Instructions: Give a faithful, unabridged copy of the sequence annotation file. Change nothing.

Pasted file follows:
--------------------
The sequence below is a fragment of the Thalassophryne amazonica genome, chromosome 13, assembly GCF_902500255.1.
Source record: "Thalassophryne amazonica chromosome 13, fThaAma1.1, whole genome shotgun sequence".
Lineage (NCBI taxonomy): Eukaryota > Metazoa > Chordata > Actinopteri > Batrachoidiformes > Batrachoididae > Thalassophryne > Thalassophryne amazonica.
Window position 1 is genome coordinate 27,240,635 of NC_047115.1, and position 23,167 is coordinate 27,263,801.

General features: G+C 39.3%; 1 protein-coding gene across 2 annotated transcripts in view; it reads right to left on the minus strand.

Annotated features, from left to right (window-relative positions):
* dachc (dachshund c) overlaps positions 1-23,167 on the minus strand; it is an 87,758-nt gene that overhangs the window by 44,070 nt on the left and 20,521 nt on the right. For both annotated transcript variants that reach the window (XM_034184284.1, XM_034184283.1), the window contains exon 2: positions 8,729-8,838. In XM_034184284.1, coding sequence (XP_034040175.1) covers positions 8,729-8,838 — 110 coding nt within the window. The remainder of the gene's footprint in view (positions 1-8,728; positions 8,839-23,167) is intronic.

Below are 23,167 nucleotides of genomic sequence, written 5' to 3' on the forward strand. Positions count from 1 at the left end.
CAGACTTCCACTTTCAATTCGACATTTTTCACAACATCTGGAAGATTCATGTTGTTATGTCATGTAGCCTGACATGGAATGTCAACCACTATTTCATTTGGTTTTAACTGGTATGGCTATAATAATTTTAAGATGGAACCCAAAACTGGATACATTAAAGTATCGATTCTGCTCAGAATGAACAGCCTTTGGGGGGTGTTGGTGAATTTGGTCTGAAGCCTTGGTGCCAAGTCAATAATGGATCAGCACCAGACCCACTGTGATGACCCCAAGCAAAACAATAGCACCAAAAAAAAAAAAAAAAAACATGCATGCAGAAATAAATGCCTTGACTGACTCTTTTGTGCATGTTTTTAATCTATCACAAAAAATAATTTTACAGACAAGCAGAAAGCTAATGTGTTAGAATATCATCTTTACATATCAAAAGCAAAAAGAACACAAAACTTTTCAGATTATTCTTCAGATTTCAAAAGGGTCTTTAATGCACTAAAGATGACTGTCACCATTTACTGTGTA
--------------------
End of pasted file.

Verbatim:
The sequence below is a fragment of the Thalassophryne amazonica genome, chromosome 13, assembly GCF_902500255.1.
Source record: "Thalassophryne amazonica chromosome 13, fThaAma1.1, whole genome shotgun sequence".
Lineage (NCBI taxonomy): Eukaryota > Metazoa > Chordata > Actinopteri > Batrachoidiformes > Batrachoididae > Thalassophryne > Thalassophryne amazonica.
Window position 1 is genome coordinate 27,240,635 of NC_047115.1, and position 23,167 is coordinate 27,263,801.

General features: G+C 39.3%; 1 protein-coding gene across 2 annotated transcripts in view; it reads right to left on the minus strand.

Annotated features, from left to right (window-relative positions):
* dachc (dachshund c) overlaps positions 1-23,167 on the minus strand; it is an 87,758-nt gene that overhangs the window by 44,070 nt on the left and 20,521 nt on the right. For both annotated transcript variants that reach the window (XM_034184284.1, XM_034184283.1), the window contains exon 2: positions 8,729-8,838. In XM_034184284.1, coding sequence (XP_034040175.1) covers positions 8,729-8,838 — 110 coding nt within the window. The remainder of the gene's footprint in view (positions 1-8,728; positions 8,839-23,167) is intronic.

Below are 23,167 nucleotides of genomic sequence, written 5' to 3' on the forward strand. Positions count from 1 at the left end.
CAGACTTCCACTTTCAATTCGACATTTTTCACAACATCTGGAAGATTCATGTTGTTATGTCATGTAGCCTGACATGGAATGTCAACCACTATTTCATTTGGTTTTAACTGGTATGGCTATAATAATTTTAAGATGGAACCCAAAACTGGATACATTAAAGTATCGATTCTGCTCAGAATGAACAGCCTTTGGGGGGTGTTGGTGAATTTGGTCTGAAGCCTTGGTGCCAAGTCAATAATGGATCAGCACCAGACCCACTGTGATGACCCCAAGCAAAACAATAGCACCAAAAAAAAAAAAAAAAAACATGCATGCAGAAATAAATGCCTTGACTGACTCTTTTGTGCATGTTTTTAATCTATCACAAAAAATAATTTTACAGACAAGCAGAAAGCTAATGTGTTAGAATATCATCTTTACATATCAAAAGCAAAAAGAACACAAAACTTTTCAGATTATTCTTCAGATTTCAAAAGGGTCTTTAATGCACTAAAGATGACTGTCACCATTTACTGTGTA